Lastly, Have Fun. There's a lot of good things to be said about being single. It means more time to explore your other interests outside of school or your job. It's a chance to be more creative like work on writing, photography or even cooking. It means time to enjoy having pets or getting into athletic competitions like marathons and the like.

When single guys get too hung-over on the mere fact that they are single or that their partner left them before, it makes them rather gloomy and depressing to be with. And nobody wants to date a guy who spends all his time talking about his exes or how sad it is being single and how glad he is that he agreed on this date or whatever.

Admittedly, this may not seem like much, but I think these are the big ticket items that need to be address first. We can deal with more specific cases like post-break-up recovery or those sorts of things in time. Although it would help me a lot of you guys tried sending in questions to help me understand what parts of single life that you think I might be able to help with. If anything, you know that I'm more than willing to try.
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  1. Nice post. Kudos for advocating individualism and on applying a humanistic touch on things.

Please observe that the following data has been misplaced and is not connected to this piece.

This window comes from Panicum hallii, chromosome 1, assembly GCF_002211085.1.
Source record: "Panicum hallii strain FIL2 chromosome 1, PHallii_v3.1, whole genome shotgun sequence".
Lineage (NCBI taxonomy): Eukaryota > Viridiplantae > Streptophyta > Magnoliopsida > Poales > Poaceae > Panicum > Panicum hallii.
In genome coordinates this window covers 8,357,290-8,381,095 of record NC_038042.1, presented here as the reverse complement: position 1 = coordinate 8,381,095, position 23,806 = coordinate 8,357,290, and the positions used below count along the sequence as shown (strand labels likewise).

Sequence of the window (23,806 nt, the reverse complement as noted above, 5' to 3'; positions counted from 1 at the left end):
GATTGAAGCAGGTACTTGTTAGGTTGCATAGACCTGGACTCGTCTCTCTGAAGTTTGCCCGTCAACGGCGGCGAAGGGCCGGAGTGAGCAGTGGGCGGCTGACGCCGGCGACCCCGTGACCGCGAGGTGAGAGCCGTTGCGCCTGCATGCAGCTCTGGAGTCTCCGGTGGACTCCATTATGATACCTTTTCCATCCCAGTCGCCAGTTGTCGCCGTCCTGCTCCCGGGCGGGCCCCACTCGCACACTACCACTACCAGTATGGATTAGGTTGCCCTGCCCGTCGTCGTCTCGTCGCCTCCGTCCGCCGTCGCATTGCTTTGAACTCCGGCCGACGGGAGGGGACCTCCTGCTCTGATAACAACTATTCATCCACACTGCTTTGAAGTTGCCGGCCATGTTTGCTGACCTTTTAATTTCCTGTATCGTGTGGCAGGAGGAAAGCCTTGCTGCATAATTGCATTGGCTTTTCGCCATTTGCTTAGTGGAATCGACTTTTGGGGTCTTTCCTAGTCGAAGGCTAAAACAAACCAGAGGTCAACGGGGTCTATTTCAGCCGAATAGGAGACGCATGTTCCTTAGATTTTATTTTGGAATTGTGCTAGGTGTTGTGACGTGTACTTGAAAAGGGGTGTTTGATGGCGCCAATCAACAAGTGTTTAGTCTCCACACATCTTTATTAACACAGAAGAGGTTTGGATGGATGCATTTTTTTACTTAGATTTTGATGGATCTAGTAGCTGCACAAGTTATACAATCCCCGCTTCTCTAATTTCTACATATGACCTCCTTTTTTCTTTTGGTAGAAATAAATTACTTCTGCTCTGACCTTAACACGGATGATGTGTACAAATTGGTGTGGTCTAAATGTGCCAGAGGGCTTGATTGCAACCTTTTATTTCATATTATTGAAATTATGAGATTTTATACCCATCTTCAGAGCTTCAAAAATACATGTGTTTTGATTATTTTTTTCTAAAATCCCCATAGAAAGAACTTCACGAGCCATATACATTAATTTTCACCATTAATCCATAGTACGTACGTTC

As what the Holstee Manifesto suggested:
    "If you're looking for the love of your life, stop; they will be waiting for you once you start doing things you love."
    Most single people seem to forget this.

  2. Glad you enjoyed the read. I feel I still need to spend more time thinking about this further and putting my thoughts together, but I thought this was a good first discussion on the subject.

  3. I would like to believe that the key to this is to love yourself.

    Like what I always say:
    We try to find people to complete us. Dapat buo at kumpleto na tayo umpisa palang.
    We owe it to ourselves. We owe it to our friends. We owe it to the people that we will meet.
    Nobody wants to carry excess baggages especially if it's not yours.

    Mga Pagpapatotoo:
    Once you begin this path to self empowerment, you'd realize that there is a lot more into this world than being single, by choice or otherwise.

    If you've been around and hooked up or dated half the population of a small city, you'll definitely agree that looks is just a bonus.

    I've reconnected with some of my contemporaries in the Public Rooms of Yahoo and agreed that there should be proper compartmentalization with the youth today, especially if you can't handle complications. Keep your ONS's as so, friends as friends and dates/boyfriends very clear.

    Being single isn't really that bad. At the end of the day, it all boils down to character.

  4. Your last line captures it best, I think. Thanks for taking the time to comment - very much appreciated.